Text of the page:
Will handwriting go the way of the typewriter? A majority of surveyed Australian parents believe handwriting will be a lost art in 20 years' time, even though 84 per cent say it is an essential tool for learning and reading skills.
The survey of 1013 parents of children aged five to 11 by penmaker Bic found 80 per cent agreed with the statement that handwriting benefits could not be replaced by technology.
But there'll be no rapid loss of handwriting skills if the students at Palmerston Primary School are any guide, with pens and paper still an essential part of each day.
Year 6 teacher Justine Martin said her students spent the majority of their school week handwriting, with two hours each morning dedicated to literary education where they practise all forms of writing and editing.
Quality handwriting was important, she said.
"By this late stage they understand why – they will have lots of teachers next year reading their work," she said.
"Also for assessment if they don't have to concentrate on the writing – the spelling, legibility – they can focus on the words."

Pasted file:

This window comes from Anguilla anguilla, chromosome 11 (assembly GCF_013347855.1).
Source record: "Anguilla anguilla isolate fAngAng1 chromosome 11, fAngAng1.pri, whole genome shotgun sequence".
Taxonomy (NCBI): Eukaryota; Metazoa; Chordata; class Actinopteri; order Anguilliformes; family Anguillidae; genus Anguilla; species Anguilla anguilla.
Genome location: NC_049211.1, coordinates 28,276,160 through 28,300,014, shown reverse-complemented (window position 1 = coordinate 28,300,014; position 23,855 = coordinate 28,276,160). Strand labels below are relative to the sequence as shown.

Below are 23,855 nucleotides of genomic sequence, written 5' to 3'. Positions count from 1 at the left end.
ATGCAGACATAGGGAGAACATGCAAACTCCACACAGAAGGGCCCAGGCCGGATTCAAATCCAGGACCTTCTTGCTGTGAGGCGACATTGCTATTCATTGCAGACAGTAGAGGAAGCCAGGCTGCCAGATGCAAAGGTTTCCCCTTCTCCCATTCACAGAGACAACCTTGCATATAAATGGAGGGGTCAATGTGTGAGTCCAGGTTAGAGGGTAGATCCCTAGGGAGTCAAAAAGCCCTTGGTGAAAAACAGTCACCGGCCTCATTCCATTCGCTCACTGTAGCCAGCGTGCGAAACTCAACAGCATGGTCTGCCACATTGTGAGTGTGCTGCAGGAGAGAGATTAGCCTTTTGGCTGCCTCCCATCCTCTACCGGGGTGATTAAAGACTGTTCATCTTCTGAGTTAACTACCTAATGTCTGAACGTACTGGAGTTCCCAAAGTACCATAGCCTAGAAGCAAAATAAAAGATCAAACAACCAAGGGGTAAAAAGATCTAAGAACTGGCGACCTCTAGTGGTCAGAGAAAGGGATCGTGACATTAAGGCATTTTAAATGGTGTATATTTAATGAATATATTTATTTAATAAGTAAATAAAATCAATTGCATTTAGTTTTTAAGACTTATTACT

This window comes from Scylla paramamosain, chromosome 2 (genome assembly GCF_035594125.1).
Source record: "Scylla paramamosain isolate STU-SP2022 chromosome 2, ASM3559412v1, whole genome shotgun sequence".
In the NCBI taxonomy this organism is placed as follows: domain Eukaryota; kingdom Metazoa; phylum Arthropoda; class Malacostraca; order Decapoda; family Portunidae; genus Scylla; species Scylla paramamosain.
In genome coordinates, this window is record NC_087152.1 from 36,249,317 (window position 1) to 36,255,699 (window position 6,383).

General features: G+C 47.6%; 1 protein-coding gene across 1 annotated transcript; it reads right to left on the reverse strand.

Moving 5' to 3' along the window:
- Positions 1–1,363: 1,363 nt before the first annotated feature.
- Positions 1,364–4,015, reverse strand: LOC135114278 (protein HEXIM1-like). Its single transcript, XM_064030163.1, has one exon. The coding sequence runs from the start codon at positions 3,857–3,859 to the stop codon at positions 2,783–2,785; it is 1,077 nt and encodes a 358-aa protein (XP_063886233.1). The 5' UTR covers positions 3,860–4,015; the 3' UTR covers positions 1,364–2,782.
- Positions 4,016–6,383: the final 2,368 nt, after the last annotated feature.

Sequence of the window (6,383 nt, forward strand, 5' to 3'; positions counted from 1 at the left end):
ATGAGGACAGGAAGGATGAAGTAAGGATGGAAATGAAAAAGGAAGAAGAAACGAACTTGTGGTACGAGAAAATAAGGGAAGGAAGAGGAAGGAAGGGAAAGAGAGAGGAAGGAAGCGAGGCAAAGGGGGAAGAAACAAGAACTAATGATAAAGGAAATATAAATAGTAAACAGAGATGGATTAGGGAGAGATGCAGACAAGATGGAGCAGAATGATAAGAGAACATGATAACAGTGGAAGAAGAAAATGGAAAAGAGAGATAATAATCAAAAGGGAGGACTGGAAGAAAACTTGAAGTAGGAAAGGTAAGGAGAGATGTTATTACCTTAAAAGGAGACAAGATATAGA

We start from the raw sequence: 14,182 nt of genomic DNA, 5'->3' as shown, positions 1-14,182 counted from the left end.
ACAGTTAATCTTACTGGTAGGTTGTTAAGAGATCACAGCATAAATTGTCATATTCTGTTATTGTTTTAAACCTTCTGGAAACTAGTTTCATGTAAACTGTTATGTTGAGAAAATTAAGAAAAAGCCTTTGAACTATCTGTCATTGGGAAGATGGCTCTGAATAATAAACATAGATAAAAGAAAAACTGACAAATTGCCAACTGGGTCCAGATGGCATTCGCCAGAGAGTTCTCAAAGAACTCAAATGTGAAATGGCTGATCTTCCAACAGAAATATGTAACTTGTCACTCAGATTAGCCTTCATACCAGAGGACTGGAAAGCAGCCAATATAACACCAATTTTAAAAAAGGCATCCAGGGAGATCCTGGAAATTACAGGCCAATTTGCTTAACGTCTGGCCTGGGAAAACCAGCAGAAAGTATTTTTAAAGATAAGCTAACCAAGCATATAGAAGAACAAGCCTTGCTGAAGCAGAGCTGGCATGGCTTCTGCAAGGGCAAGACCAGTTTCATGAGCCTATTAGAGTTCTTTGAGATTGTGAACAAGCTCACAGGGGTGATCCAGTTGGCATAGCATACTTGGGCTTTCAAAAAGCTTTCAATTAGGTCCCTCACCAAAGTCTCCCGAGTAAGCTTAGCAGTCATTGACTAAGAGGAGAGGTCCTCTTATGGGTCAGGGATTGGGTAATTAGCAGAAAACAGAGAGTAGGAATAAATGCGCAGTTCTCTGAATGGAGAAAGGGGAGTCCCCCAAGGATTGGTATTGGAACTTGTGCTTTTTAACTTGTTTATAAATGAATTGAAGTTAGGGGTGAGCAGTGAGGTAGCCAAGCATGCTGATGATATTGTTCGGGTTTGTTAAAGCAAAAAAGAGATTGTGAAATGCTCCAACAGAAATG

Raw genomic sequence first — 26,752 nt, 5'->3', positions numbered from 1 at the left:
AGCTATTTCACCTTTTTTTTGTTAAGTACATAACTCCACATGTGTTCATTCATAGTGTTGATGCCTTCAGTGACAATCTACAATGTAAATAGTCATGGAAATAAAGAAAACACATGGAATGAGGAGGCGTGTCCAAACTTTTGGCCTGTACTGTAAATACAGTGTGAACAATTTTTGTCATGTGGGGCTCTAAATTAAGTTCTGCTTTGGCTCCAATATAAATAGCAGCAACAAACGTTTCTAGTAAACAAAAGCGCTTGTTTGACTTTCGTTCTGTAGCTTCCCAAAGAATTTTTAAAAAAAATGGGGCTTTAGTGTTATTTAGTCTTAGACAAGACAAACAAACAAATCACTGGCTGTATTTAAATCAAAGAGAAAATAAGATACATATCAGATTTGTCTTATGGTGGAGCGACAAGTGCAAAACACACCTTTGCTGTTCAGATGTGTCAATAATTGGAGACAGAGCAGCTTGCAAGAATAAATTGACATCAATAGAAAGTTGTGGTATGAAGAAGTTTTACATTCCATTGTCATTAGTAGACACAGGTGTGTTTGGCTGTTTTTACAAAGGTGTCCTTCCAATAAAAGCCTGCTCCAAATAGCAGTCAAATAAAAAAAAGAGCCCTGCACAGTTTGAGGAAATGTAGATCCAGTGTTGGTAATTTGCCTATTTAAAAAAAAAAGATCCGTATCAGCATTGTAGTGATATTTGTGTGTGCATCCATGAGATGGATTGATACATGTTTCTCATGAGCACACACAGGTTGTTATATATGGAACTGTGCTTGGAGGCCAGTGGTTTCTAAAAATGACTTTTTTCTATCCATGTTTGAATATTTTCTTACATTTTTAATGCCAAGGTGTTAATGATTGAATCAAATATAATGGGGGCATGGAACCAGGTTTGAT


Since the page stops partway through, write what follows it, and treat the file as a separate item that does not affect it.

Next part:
University of Canberra associate professor in language and literacy Misty Adoniou said it was important children were able to form letters and write with automaticity, but did not agree creative thinking development was inherently linked to handwriting.
"I hear people say, 'when I'm handwriting longhand, I'm more connected to my ideas, I'm thinking through my ideas', and I just think that's them reminiscing about their ideas," she said.
"[Digital] technology is just as capable of helping you think through your ideas."
Technology continued to shift how people passed on messages, and teaching children cursive was "an anachronistic waste of time", she said.
But she was confident handwriting would not become a lost skill.
Former primary school teacher and now successful children's author and literacy adviser Louise Park, a Bic ambassador, said research continued to show children who wrote had improved reading skills, self-confidence, creativity and critical thinking skills.
"Your brain doesn't get the same workout from simply typing on a keyboard," she said.
Palmerston primary year 6 students said they rarely wrote letters, but continued to enjoy using a pen or pencil.
Will Rice said he found it easier to write and there were lots of distractions on computers.
Claire Warner said handwriting might not be as important in the future, particularly if she learned touch typing.
The survey found 49 per cent of children wrote outside of school each day.
Bic launched an initiative on December 7 to encourage handwriting, including a website with free activity sheets for teachers and parents to download.
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